Recently, I heard blue water sailors discussing sea states. I was intrigued by the term and investigated the Beaufort scale. I love the idea of the sea having a recognized state of being. Water movements, air movements and waves in varying degrees of calm and violence. A beautiful and ancient metaphor for our psychological states, based our own continuously shifting conditions.
Katia Mokeyeva and I have a shared exhibition at Timeless Textiles in Newcastle, Australia in March 2016. In our conversations around this exhibition, Sea States presented it self as the perfect theme. We both live and create on the Pacific Ocean, but in very different coastal environments. Our collaborative felt collection will be exhibited on another part of the Pacific. A clear artistic narrative developed out of this geographic triangle; one that explores this common relationship with the sea, and its states of being. Sea states refer to the overall condition of a large body of water—with respect to wind, swell and current—at a particular moment and location. Each sea state offers a beautiful metaphor for our own personal, overall condition, and an excellent platform for exploration in surface design through feltmaking. It’s a very exciting project.
And it has to start somewhere! For me the long process of building a new exhibition collection begins with this dress. A transition piece from the SHIFT exhibition 2015 to the Sea State exhibition 2016.
A long dark steely grey layout…itself like a great sea swell. The darkness is so atmospheric…like a wintery sea, under overcast skies.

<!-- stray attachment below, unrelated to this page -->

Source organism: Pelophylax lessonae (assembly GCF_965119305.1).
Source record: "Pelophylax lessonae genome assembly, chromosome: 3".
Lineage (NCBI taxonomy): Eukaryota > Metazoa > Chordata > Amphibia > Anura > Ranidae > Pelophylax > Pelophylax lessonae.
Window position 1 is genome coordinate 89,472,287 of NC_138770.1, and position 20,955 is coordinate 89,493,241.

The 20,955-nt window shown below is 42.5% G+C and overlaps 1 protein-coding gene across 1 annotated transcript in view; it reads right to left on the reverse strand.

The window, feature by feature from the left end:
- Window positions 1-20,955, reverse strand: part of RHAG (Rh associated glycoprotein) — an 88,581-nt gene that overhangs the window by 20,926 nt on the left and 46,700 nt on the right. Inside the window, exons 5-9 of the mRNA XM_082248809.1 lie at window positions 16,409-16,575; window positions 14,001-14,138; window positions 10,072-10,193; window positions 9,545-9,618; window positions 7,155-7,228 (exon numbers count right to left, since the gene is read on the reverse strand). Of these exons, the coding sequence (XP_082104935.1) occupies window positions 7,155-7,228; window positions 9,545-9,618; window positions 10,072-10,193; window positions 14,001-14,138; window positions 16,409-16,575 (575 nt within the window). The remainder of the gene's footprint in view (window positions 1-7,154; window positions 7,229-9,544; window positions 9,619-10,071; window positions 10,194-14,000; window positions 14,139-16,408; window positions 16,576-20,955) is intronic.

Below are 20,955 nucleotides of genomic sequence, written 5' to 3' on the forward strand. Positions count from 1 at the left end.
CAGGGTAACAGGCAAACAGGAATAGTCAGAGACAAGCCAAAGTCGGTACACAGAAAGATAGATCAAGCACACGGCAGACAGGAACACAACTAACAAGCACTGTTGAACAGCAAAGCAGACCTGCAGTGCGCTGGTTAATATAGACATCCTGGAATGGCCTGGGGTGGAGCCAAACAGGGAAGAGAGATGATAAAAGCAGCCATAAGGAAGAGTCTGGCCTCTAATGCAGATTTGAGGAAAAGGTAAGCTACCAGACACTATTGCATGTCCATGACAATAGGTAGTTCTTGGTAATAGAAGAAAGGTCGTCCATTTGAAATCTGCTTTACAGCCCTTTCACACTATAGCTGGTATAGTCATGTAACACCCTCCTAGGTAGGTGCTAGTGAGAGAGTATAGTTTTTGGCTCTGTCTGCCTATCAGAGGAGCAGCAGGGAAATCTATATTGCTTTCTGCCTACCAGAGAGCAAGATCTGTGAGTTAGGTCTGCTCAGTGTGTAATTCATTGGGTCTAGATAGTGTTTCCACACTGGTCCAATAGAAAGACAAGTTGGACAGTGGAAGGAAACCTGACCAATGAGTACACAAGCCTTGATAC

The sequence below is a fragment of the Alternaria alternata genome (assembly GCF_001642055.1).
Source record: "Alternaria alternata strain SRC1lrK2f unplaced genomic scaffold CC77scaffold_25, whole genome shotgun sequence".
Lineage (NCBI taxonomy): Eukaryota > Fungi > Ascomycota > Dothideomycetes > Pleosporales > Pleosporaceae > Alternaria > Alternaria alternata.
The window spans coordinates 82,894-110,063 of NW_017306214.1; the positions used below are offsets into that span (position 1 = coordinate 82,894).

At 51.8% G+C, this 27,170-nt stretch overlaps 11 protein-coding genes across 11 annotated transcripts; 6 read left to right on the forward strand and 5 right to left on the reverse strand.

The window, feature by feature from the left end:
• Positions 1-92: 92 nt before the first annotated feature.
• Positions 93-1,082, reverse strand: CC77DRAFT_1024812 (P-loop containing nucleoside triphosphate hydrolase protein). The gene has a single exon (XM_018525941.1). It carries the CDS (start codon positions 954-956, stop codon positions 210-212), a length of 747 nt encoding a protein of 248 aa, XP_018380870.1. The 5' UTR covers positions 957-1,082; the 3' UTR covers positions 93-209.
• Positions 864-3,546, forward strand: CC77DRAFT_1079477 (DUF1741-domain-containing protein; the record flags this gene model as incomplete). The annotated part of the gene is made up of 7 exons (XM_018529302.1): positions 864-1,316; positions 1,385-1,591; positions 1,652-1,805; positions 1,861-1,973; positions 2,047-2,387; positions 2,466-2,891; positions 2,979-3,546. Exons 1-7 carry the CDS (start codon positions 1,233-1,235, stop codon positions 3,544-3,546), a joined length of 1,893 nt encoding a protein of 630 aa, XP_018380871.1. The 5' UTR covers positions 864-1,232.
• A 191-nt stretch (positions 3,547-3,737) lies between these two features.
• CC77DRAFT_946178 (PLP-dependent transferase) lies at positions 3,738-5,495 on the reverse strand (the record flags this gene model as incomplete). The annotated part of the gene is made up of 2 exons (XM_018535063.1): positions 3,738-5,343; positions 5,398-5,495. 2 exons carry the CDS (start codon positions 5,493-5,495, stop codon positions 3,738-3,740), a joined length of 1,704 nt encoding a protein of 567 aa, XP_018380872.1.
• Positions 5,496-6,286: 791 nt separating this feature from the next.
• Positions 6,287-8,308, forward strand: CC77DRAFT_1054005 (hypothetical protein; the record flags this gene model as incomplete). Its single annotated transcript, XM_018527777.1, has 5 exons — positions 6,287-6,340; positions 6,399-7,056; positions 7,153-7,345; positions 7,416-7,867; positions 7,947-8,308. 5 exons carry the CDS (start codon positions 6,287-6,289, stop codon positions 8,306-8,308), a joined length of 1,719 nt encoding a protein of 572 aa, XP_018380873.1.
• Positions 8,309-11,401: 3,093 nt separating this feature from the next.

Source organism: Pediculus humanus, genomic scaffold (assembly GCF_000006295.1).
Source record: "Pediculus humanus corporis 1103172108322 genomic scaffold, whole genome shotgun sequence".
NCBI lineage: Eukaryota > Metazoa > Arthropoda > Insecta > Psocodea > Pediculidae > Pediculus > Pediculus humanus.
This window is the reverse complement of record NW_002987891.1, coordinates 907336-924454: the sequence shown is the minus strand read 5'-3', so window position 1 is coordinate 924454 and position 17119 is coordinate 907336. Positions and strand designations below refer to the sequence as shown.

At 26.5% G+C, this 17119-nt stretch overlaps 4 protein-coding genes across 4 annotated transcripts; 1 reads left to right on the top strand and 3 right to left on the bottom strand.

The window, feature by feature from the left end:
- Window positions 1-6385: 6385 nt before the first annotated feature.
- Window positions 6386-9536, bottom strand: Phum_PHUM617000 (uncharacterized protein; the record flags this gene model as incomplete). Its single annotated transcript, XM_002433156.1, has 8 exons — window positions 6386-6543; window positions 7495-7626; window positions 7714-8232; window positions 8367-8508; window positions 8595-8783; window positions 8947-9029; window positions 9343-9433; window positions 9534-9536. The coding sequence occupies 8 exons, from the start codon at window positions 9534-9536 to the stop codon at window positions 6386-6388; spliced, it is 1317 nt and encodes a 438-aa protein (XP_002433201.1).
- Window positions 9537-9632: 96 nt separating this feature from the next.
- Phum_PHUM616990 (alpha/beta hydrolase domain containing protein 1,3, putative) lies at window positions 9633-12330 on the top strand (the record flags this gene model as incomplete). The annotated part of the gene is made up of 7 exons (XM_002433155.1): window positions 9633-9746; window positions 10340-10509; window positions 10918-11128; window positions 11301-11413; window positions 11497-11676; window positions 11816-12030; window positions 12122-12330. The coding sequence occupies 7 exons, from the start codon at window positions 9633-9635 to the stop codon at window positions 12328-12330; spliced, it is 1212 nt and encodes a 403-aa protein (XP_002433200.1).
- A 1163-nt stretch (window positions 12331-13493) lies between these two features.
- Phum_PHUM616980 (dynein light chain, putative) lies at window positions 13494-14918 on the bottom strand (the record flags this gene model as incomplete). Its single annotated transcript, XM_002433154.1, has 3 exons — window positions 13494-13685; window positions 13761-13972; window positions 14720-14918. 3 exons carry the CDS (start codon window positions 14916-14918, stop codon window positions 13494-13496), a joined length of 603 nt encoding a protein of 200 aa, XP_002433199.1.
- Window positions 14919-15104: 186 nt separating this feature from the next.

Texture is absolutely key to this piece, so to add more dimension I shibori dyed some of the silk organza that would become the wave forms.
The beauty in creating work for exhibition is the opportunity to take time, and work with complex surfaces, in ways that are hard to justify with more everyday felt works.
Slowly and gradually, I built up the wave forms. Each one requires gentle and patient hand work to create the connections of the organza waves to the felt base. This slow time is perfect for thinking/sinking/diving deeply into the theme. What it means for this piece and where I might go with it in the next work.
The finished shift dress has many layers, transparencies, and overlapping crests way above the surface.
Rachel is my most wonderful model. She is always calm and elegant, impossible to fluster. She keeps her internal sea state at about 1!
What you don’t often see in any of our photo shoots is what is happening on the edges. This photo shoot included a family picnic at the beach….and while Rachel settled into her demure sea state beautifully, there was a lot of action around her….Sea state here is a perfect metaphor for how we hold ourselves as parents…our internal composition while surrounded by blustery winds and strong currents!
The uncropped pictures. I just had to share these with you…this is real life! The ebb to the flow in the thoughtful, reflective felting time in the studio!
The dress holds upright the dimensional scupltural forms. They wash over and around the dress like a great wave….And then, once underwater, the wave forms take on a whole new aquatic life…like waving bull kelp…
“Kelp’s survival depends on flexibility and extensibility. Each alga can grow up to 20 to 45 m (22 to 49 yd) long and consists of a holdfast, stipe, float, and fronds. The holdfast uses a flexible network of root-like haptera or anchors to attach the kelp to the ocean floor. By being flexible, the haptera allow the kelp’s base to rotate slightly, thus providing some protection from the high torque created by waves.” (Biomimicry Guild Report)
We all need this kind of anchor, and flexibility.
Now, whenever I look out at the water, I try and determine the current sea state. A new way of viewing a familiar environment. I would say this dress has a sea state of 3. There are much more wild conditions to come …..